H2O – The essence of life
With 60-70% of the human body being made up of water and every cell needing it to stay healthy and alive, it stands to reason that failing to replace the liquid that we lose in the form of urine and sweat each day will have detrimental effects on our health.
Water is vital to many of the body’s natural functions including waste elimination and the regulation of temperature. Dehydration, although particularly dangerous for the very young and the very old, can take its toll on all of us. Headaches, tiredness and the loss of concentration are some of the most common early symptoms, although often we are inclined to attribute these to other causes. If nothing is done to rectify the situation, constipation and even kidney stones can be the longer-term results.
Two of the other top benefits of drinking sufficient quantities of clear, still water lie in enhancing fat loss and decreasing hunger pangs. Our bodies often misinterpret feelings of thirst for signs of hunger and so drinking water before mealtimes can help you to cut down on the amount that you eat and so help with weight loss.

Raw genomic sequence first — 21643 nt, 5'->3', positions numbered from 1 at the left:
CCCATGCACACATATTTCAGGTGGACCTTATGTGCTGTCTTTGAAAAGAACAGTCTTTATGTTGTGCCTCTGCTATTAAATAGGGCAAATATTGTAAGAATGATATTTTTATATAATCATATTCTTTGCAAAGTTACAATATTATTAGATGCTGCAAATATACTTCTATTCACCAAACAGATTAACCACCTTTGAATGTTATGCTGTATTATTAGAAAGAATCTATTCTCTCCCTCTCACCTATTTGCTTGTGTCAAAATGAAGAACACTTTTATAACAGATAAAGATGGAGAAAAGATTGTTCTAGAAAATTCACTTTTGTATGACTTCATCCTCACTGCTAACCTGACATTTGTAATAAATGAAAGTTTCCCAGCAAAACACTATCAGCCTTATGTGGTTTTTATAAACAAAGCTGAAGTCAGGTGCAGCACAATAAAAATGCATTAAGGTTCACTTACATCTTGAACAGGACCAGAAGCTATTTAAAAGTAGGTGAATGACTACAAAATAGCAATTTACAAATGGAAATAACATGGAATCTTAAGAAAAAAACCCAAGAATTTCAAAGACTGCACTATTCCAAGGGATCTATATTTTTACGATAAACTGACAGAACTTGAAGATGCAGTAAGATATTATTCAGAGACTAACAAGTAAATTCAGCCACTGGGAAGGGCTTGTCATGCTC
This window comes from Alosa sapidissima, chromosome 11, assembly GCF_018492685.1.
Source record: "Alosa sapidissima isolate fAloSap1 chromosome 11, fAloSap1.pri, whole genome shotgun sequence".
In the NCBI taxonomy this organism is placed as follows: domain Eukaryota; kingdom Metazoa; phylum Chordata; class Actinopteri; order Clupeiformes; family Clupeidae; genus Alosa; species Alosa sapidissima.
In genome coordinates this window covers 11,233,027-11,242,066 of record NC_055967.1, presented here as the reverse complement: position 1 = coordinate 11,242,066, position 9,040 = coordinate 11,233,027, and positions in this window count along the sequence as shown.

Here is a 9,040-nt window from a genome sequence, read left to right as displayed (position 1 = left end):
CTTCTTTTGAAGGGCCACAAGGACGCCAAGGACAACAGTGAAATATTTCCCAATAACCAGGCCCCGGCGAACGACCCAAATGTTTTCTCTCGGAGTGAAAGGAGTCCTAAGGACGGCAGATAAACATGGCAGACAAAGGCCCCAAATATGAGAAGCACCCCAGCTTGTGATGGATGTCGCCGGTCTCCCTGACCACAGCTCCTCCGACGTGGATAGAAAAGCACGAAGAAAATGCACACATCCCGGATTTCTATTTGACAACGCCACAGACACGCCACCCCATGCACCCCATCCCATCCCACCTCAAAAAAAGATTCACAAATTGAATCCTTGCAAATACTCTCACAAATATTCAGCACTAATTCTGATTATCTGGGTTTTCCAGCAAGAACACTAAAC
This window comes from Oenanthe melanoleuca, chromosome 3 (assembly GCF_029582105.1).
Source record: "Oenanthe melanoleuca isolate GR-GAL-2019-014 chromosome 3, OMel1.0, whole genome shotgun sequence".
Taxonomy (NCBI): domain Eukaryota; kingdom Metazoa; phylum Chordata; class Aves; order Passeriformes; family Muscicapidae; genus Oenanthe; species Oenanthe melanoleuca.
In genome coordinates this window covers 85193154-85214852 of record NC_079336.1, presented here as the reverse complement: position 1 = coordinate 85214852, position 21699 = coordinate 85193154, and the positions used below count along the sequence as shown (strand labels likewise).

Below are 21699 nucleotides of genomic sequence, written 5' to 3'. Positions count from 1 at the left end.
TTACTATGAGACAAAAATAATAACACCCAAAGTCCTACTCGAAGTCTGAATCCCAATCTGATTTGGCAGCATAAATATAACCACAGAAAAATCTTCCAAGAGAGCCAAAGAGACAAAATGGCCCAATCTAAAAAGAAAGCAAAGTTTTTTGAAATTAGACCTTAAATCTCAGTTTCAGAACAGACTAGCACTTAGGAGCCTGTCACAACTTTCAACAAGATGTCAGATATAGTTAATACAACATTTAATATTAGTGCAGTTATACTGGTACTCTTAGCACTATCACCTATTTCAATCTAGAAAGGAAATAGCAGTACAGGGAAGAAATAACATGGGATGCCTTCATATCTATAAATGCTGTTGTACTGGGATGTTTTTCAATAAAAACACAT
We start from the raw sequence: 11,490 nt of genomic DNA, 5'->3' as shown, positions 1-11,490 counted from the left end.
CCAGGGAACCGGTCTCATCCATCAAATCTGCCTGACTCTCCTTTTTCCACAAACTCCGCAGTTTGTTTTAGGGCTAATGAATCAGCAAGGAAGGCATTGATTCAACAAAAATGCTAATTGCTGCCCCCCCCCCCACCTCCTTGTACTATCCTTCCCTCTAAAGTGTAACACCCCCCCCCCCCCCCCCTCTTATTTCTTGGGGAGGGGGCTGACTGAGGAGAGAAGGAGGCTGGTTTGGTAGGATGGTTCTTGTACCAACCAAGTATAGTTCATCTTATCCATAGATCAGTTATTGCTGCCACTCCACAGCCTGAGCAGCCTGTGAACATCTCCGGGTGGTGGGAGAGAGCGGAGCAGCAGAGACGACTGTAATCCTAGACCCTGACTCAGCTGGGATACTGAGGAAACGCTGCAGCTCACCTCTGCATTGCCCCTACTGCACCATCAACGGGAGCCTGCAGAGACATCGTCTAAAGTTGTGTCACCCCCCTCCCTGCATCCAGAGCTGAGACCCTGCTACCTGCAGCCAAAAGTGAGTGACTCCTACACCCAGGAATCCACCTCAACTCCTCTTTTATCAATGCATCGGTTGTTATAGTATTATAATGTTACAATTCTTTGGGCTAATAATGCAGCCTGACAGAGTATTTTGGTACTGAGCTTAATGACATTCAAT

So, how much water is enough? Well, that depends largely on the size of the individual, their level of physical activity and the climate. As a rough guide, however, under normal conditions the average person should aim to drink around one and a half litres or 6-8 tumbler-sized glasses per day.
Don’t fool yourself that tea, coffee and gallons of fizzy drinks will keep you in tip-top shape though. The caffeine contained in both tea and coffee acts as a diuretic which makes you lose water from your body and the sugars and artificial flavours and sweeteners contained in fizzy drinks use up your body’s supply in its effort to dilute them.
And don’t forget to bring books. When you’re tired and don’t feel like playing anymore, your child will still need to be occupied. Giving him a book will allow him to stay active and give you a break.